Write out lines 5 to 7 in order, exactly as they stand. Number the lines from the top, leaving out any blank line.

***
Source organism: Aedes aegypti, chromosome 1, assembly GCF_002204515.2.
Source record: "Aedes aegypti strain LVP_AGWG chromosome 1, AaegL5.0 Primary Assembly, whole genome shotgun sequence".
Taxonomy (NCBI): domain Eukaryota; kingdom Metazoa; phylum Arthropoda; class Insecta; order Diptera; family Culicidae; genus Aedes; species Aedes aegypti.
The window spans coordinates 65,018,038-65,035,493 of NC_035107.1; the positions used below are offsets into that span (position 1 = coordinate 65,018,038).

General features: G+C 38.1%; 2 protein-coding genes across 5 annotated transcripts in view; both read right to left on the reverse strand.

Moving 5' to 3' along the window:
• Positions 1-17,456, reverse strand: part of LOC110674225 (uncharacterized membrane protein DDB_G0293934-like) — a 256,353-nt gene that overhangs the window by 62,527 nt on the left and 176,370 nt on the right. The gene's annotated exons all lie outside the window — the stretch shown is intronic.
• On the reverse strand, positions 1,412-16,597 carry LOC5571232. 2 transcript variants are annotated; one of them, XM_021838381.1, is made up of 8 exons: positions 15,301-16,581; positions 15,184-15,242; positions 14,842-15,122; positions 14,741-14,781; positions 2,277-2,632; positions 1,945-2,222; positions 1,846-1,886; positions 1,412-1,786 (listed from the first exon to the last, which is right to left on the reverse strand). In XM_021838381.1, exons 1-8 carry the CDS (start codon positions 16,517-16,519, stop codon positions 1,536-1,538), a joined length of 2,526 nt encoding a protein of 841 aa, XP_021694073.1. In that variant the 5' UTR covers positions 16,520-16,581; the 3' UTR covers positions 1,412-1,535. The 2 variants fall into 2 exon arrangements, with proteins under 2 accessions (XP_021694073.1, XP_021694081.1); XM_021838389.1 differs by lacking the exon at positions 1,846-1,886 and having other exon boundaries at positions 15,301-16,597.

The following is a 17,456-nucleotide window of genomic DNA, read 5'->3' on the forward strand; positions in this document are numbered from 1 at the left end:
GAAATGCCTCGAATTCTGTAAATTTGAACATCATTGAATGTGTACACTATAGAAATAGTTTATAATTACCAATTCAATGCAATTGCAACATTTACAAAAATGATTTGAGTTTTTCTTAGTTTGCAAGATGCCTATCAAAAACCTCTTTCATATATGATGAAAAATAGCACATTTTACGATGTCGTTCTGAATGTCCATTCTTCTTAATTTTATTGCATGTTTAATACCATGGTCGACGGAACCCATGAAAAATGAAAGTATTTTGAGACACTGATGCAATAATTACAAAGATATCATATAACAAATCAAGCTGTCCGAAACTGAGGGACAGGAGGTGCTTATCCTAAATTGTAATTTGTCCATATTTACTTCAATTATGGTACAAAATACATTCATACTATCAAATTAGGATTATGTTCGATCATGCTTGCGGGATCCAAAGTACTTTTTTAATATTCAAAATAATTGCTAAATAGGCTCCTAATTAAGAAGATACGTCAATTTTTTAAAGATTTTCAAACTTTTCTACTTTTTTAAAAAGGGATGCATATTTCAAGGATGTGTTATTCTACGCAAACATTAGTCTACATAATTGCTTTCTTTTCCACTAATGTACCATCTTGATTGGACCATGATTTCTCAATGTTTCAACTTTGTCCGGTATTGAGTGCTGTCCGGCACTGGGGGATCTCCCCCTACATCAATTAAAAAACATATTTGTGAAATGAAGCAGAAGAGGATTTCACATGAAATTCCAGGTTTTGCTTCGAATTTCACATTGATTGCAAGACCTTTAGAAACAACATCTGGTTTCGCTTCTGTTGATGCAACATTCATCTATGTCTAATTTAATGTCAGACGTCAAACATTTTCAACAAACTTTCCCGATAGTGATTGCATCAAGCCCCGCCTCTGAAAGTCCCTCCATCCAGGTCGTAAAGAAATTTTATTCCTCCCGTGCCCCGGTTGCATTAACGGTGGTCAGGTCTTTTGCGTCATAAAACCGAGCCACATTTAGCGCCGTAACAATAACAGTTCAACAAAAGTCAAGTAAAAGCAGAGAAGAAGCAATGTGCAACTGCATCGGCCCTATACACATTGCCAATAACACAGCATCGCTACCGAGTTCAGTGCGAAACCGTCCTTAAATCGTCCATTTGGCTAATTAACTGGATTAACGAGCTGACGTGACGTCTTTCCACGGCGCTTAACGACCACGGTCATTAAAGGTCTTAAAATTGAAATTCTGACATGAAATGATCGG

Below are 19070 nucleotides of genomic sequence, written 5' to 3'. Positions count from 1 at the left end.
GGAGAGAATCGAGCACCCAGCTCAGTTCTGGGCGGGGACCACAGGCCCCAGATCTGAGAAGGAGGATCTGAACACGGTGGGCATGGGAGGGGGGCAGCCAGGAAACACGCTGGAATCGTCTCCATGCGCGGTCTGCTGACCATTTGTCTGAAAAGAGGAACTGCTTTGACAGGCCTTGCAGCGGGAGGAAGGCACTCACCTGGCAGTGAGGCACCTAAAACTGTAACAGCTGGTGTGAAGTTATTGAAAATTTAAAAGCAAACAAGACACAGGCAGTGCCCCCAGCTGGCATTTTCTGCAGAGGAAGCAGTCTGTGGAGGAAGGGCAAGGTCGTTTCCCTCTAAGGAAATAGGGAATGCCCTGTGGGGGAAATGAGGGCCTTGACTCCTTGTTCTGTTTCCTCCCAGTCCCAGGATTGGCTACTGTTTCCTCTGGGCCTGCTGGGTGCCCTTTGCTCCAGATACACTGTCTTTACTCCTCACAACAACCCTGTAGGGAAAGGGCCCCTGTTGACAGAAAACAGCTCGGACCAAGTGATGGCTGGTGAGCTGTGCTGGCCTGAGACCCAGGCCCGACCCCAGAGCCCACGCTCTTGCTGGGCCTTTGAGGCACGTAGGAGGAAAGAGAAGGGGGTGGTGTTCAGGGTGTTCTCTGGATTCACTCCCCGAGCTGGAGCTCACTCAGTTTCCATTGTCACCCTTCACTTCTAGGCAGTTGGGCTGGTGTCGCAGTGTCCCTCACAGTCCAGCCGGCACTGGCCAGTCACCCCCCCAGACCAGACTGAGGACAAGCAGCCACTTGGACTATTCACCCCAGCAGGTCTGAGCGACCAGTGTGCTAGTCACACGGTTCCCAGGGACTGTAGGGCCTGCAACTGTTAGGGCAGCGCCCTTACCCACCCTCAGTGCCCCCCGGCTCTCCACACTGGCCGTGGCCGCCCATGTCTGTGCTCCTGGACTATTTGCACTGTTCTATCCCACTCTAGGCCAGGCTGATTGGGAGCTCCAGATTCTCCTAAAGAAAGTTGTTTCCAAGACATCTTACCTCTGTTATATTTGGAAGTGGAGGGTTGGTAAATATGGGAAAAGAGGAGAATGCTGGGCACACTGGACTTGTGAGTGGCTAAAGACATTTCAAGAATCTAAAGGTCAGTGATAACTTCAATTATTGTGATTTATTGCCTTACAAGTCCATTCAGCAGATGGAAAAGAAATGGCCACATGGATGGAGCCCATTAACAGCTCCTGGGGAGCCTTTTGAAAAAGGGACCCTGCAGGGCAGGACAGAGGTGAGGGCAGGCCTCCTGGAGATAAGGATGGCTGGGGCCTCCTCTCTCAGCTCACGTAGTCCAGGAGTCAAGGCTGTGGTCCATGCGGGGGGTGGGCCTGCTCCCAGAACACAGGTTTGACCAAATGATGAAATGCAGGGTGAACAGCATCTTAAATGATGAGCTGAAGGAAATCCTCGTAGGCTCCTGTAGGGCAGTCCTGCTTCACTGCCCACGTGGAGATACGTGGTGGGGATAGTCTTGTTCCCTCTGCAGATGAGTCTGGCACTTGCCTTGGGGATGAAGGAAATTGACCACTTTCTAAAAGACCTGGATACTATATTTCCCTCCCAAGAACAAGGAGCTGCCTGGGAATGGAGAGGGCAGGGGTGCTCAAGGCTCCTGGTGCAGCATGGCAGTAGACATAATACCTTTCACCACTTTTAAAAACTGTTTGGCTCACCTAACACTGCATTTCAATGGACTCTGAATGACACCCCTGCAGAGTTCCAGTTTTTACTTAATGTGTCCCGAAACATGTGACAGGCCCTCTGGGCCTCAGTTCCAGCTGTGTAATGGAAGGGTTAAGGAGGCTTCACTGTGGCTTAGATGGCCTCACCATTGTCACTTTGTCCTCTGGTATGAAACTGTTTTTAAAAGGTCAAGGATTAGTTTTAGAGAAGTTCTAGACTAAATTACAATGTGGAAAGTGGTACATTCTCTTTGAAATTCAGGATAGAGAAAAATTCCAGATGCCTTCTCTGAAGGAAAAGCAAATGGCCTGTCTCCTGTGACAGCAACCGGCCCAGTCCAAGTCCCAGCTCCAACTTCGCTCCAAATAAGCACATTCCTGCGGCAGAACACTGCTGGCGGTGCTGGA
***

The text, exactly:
General features: G+C 38.1%; 2 protein-coding genes across 5 annotated transcripts in view; both read right to left on the reverse strand.

Moving 5' to 3' along the window:
• Positions 1-17,456, reverse strand: part of LOC110674225 (uncharacterized membrane protein DDB_G0293934-like) — a 256,353-nt gene that overhangs the window by 62,527 nt on the left and 176,370 nt on the right. The gene's annotated exons all lie outside the window — the stretch shown is intronic.